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Robert R. McElroy photographs of happenings and early performance art


This collection of materials from Robert McElroy contains some of the best-known images of Happenings and captures the iconic moments that have come to define contemporary understanding of postwar performance. The archive includes more than 700 vintage prints and 10,000 negatives documenting performances by Jim Dine, Allan Kaprow, Claes Oldenburg, Yvonne Rainer, Carolee Schneemann, and Robert Whitman, as well as lesser-known performances that have been all but forgotten due to a lack of available documentation.



Unlike the artists whose performances he photographed, McElroy's name is not well known. Yet it is due in large part to McElroy that their early, ephemeral works—now considered groundbreaking moments in the history of modern art—are so recognizable and esteemed today. McElroy was the go-to photographer for these and other artists in New York who, from the late 1950s through the mid-1960s, created Happenings and performances that reimagined and revolutionized what a work of art might constitute.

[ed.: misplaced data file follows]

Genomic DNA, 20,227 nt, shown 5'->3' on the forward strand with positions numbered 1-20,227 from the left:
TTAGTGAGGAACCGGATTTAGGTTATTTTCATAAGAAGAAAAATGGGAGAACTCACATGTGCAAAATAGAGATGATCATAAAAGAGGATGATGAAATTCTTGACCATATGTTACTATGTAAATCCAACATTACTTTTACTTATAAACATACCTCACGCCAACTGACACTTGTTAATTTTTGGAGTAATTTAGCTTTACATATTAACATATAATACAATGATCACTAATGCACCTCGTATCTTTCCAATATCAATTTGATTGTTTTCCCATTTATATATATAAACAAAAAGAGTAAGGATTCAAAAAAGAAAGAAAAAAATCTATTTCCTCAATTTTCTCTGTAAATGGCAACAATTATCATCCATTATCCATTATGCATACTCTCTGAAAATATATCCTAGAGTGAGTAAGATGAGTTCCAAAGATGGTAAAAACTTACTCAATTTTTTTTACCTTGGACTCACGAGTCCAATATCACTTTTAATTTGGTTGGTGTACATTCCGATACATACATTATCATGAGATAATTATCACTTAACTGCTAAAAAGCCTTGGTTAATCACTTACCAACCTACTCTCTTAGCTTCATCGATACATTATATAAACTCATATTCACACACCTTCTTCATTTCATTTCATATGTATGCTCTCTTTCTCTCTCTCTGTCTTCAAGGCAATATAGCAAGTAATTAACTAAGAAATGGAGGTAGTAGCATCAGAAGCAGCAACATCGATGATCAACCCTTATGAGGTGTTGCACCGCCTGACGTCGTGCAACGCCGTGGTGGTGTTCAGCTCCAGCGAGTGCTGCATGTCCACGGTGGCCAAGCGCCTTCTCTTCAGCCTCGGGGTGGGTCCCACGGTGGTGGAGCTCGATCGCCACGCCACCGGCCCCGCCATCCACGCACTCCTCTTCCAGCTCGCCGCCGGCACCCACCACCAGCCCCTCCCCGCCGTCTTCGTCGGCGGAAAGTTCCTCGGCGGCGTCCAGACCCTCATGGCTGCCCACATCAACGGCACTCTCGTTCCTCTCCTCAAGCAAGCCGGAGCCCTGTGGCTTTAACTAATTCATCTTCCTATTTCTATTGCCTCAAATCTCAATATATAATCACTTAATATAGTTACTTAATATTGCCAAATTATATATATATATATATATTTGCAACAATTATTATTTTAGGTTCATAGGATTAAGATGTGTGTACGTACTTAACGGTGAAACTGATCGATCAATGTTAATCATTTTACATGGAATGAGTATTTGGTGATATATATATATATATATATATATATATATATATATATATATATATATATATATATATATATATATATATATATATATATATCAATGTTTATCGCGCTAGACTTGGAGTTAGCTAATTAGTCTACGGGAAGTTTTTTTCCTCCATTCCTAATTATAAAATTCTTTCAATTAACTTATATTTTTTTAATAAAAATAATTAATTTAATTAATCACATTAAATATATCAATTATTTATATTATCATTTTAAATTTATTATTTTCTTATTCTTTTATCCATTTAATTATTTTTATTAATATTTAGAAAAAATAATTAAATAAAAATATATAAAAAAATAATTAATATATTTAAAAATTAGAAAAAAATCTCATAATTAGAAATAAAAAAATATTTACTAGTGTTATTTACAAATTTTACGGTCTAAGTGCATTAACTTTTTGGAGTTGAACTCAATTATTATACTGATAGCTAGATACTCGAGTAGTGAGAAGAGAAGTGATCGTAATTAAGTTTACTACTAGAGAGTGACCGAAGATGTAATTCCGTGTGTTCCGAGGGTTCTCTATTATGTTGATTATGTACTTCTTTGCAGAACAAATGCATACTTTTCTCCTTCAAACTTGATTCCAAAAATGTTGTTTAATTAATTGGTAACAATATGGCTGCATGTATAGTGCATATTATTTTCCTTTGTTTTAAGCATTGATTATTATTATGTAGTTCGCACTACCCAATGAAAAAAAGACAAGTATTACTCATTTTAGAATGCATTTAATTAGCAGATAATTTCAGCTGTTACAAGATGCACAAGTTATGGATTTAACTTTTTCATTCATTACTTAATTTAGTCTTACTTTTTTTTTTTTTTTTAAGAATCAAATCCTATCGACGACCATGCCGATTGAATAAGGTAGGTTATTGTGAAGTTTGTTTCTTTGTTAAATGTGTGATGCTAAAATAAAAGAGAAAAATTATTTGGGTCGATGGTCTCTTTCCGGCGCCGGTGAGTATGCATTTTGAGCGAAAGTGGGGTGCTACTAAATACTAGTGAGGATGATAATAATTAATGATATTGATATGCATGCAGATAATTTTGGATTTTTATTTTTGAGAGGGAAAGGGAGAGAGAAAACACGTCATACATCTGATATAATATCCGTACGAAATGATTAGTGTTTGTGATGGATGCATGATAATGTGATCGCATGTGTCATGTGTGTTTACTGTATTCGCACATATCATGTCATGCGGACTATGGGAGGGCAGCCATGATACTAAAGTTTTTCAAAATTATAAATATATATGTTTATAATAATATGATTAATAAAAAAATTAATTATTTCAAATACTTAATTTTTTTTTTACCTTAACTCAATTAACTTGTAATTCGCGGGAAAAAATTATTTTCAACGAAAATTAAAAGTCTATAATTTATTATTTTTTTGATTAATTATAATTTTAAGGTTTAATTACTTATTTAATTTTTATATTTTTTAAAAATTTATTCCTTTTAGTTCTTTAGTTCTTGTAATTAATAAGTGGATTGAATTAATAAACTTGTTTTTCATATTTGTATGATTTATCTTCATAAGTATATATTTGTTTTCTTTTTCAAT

McElroy was strategic in his approach to his subjects, remaining at once ever-present and inconspicuous. Rather than participate physically in the artists' performances, he became a participant through the lens of his camera. His belief in the significance of what he was documenting is clear from his negatives, which often bring to light how artists developed their early performances and Happenings—events that were by their nature unrepeatable and fleeting.



Providing a material demonstration of the fluid boundaries between artistic movements such as Happenings, Fluxus, and pop art, the archive is fundamentally related to many of the Research Institute's core collections of postwar art. It intersects and expands upon the material contained in most of the Institute's artist archives related to New York in the late 1950s and early 1960s, including the archives of Allan Kaprow, Carolee Schneemann, Robert Watts, Yvonne Rainer, and Dick Higgins, while adding significant documentation of important galleries such as that of Martha Jackson and Anita Reuben.